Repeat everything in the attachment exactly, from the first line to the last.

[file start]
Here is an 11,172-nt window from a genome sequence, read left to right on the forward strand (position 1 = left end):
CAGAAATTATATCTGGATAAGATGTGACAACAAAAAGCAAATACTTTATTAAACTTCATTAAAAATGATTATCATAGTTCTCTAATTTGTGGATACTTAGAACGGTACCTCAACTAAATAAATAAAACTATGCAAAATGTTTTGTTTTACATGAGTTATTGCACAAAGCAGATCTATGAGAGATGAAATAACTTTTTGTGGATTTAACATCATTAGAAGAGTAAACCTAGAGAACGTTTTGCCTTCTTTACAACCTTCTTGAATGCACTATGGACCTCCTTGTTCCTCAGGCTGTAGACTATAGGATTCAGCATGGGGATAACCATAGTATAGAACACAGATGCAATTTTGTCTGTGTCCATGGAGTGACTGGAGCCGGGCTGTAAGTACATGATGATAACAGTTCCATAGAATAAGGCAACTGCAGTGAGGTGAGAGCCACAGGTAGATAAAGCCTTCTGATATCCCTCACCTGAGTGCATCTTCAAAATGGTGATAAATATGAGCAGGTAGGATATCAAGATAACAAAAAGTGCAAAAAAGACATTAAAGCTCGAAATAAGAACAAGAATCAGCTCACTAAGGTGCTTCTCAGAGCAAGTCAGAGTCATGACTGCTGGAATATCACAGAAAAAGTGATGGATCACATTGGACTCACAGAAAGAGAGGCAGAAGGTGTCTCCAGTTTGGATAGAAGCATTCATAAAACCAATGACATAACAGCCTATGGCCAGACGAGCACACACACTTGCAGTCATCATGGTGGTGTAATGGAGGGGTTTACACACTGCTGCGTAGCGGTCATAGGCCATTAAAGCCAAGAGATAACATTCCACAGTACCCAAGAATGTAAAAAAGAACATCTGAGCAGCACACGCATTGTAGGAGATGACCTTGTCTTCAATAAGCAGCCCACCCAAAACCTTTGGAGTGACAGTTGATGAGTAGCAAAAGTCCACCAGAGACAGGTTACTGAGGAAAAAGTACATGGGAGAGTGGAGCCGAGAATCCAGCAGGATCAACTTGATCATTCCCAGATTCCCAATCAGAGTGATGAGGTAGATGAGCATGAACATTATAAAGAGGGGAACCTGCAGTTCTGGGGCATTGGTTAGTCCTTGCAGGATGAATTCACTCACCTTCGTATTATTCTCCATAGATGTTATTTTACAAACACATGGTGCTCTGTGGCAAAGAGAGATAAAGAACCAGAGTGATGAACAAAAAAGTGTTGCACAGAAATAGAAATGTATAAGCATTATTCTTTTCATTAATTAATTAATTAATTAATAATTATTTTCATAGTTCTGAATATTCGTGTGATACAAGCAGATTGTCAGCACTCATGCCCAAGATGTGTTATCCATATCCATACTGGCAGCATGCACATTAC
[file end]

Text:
Here is an 11,172-nt window from a genome sequence, read left to right on the forward strand (position 1 = left end):
CAGAAATTATATCTGGATAAGATGTGACAACAAAAAGCAAATACTTTATTAAACTTCATTAAAAATGATTATCATAGTTCTCTAATTTGTGGATACTTAGAACGGTACCTCAACTAAATAAATAAAACTATGCAAAATGTTTTGTTTTACATGAGTTATTGCACAAAGCAGATCTATGAGAGATGAAATAACTTTTTGTGGATTTAACATCATTAGAAGAGTAAACCTAGAGAACGTTTTGCCTTCTTTACAACCTTCTTGAATGCACTATGGACCTCCTTGTTCCTCAGGCTGTAGACTATAGGATTCAGCATGGGGATAACCATAGTATAGAACACAGATGCAATTTTGTCTGTGTCCATGGAGTGACTGGAGCCGGGCTGTAAGTACATGATGATAACAGTTCCATAGAATAAGGCAACTGCAGTGAGGTGAGAGCCACAGGTAGATAAAGCCTTCTGATATCCCTCACCTGAGTGCATCTTCAAAATGGTGATAAATATGAGCAGGTAGGATATCAAGATAACAAAAAGTGCAAAAAAGACATTAAAGCTCGAAATAAGAACAAGAATCAGCTCACTAAGGTGCTTCTCAGAGCAAGTCAGAGTCATGACTGCTGGAATATCACAGAAAAAGTGATGGATCACATTGGACTCACAGAAAGAGAGGCAGAAGGTGTCTCCAGTTTGGATAGAAGCATTCATAAAACCAATGACATAACAGCCTATGGCCAGACGAGCACACACACTTGCAGTCATCATGGTGGTGTAATGGAGGGGTTTACACACTGCTGCGTAGCGGTCATAGGCCATTAAAGCCAAGAGATAACATTCCACAGTACCCAAGAATGTAAAAAAGAACATCTGAGCAGCACACGCATTGTAGGAGATGACCTTGTCTTCAATAAGCAGCCCACCCAAAACCTTTGGAGTGACAGTTGATGAGTAGCAAAAGTCCACCAGAGACAGGTTACTGAGGAAAAAGTACATGGGAGAGTGGAGCCGAGAATCCAGCAGGATCAACTTGATCATTCCCAGATTCCCAATCAGAGTGATGAGGTAGATGAGCATGAACATTATAAAGAGGGGAACCTGCAGTTCTGGGGCATTGGTTAGTCCTTGCAGGATGAATTCACTCACCTTCGTATTATTCTCCATAGATGTTATTTTACAAACACATGGTGCTCTGTGGCAAAGAGAGATAAAGAACCAGAGTGATGAACAAAAAAGTGTTGCACAGAAATAGAAATGTATAAGCATTATTCTTTTCATTAATTAATTAATTAATTAATAATTATTTTCATAGTTCTGAATATTCGTGTGATACAAGCAGATTGTCAGCACTCATGCCCAAGATGTGTTATCCATATCCATACTGGCAGCATGCACATTAC